Sunday, December 09, 2007

Super Mario Brothers 3

You can beat "Super Mario Brothers 3" one of two ways: The short way, or the long way. But you'll want to beat it the long way, over and over again, until you've memorized the spectacular landscape of every level and the melody that accompanies it. Therein lies the brilliance of the crown jewel of the NES.

You can dash through a few levels, find the warp whistles and trounce Bowser within 20 minutes. Or you can spend a day digging up every white mushroom house, finding every Tanooki suit and juggling yourself off the backs of infinitely spawning goombas until you earn a 1-up with each jump.

In between these two paths are secrets that beckon you at every turn, and although they bear little importance on the outcome of the game, they offer challenges too fun to ignore. Skip Water Land and you'll miss the pulse-pounding thrill of Boss Bass trying to swallow you whole. Skip Sky Land and you'll miss the chance to shitkick Koopas in Kuribo's shoe.

Then there's treasures like the hammer suit in World 6-10, which you could only find by: (a) Thawing a set of frozen munchers with fireballs, (b) Backtracking to a vine and scaling it, (c) Hitting a high-in-the-sky P-switch and (d) Clearing the coins from above the pipe leading to the suit in the seconds before they switch back to munchers.

You could easily do without the suit. But it's a grand reward easily worth the relatively grand challenge. This principle applies to the game as a whole: The more you engage it, the more you enjoy it.

The range of play invites new gamers, who may have enough trouble navigating donut lifts, as well as the hardcore types who may pull their hair out trying to locate the coin ship. But, chances are, both will take pleasure in playing the game to the end.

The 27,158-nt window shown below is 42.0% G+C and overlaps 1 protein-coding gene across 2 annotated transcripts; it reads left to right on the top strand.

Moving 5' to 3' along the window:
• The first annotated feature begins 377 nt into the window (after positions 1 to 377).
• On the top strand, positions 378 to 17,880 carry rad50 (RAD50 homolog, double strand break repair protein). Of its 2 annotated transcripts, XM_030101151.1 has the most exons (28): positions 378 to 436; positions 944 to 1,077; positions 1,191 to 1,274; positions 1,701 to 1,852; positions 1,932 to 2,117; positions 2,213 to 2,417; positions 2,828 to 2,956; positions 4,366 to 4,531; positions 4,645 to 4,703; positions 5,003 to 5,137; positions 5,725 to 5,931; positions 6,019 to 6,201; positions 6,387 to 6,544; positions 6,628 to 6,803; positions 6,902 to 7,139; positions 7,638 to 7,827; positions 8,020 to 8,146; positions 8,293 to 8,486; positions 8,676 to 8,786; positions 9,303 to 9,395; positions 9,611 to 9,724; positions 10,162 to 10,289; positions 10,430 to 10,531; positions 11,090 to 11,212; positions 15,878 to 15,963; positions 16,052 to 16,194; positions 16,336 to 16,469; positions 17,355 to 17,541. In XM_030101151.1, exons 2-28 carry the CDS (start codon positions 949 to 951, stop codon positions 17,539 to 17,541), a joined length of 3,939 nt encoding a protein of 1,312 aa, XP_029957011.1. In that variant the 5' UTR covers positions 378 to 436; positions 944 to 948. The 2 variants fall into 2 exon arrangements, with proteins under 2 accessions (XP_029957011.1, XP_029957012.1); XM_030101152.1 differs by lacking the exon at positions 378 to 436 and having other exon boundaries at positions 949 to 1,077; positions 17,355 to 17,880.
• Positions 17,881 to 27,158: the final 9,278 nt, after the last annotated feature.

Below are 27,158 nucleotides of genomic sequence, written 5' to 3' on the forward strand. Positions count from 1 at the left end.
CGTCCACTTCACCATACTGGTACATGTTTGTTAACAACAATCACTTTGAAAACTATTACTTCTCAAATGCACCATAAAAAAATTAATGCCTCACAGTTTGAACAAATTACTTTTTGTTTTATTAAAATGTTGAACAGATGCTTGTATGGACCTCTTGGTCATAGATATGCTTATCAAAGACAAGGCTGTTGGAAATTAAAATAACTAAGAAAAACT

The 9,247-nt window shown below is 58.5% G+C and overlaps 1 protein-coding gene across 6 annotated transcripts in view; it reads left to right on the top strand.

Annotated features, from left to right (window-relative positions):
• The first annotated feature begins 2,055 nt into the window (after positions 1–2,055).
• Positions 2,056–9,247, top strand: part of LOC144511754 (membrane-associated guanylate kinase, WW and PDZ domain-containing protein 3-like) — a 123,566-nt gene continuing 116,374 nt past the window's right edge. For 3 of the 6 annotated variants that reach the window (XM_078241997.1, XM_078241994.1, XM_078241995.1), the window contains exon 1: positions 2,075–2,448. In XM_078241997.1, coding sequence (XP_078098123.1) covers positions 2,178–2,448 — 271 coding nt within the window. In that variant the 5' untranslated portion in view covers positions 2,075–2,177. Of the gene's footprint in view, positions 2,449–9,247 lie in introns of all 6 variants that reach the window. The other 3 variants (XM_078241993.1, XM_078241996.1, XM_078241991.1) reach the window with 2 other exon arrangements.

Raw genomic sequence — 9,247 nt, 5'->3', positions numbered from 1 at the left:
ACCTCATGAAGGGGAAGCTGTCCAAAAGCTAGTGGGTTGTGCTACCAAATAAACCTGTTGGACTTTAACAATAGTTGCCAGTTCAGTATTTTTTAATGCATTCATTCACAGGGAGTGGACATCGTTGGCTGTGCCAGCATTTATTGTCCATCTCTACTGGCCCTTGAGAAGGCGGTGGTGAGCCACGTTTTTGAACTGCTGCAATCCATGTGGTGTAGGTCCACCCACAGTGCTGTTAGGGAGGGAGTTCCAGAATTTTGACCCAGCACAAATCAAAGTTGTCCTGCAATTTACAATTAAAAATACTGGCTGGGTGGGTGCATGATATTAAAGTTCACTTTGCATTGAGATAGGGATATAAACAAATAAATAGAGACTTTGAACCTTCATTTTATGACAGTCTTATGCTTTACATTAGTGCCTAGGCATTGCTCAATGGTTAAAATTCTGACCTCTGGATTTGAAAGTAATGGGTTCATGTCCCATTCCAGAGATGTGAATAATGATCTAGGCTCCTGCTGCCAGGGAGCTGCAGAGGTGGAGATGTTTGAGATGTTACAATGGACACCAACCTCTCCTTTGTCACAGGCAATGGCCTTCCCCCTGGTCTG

"Super Mario Brothers 3's" triumph is all the more impressive with respect to "Super Mario Brothers," itself a phenomenal game whose mechanics were blown wide open by its 1988 successor, "SMB2." At the core of "3" is the same platform dynamic with myriad new dimensions. New lifts zig and zag and fall out from under your feet. You can grab hold of koopa shells and kick them toward blocks or goombas whenever you please. And perhaps most memorably, you can gain enough speed to leap across the screen and, if sporting the raccoon suit, fly.

The widened cast of enemies enriches the play as well. Thwomps can pancake you, fire-chomps and boos can follow you through the air and giant-sized hammer brothers can earthquake you into a fleeting standstill while their projectiles fall on your helpless head.

There's much more than I can list, but every last detail of "Super Mario Brothers 3" demands to be enjoyed. And that's why I consider it the greatest NES game of all time.

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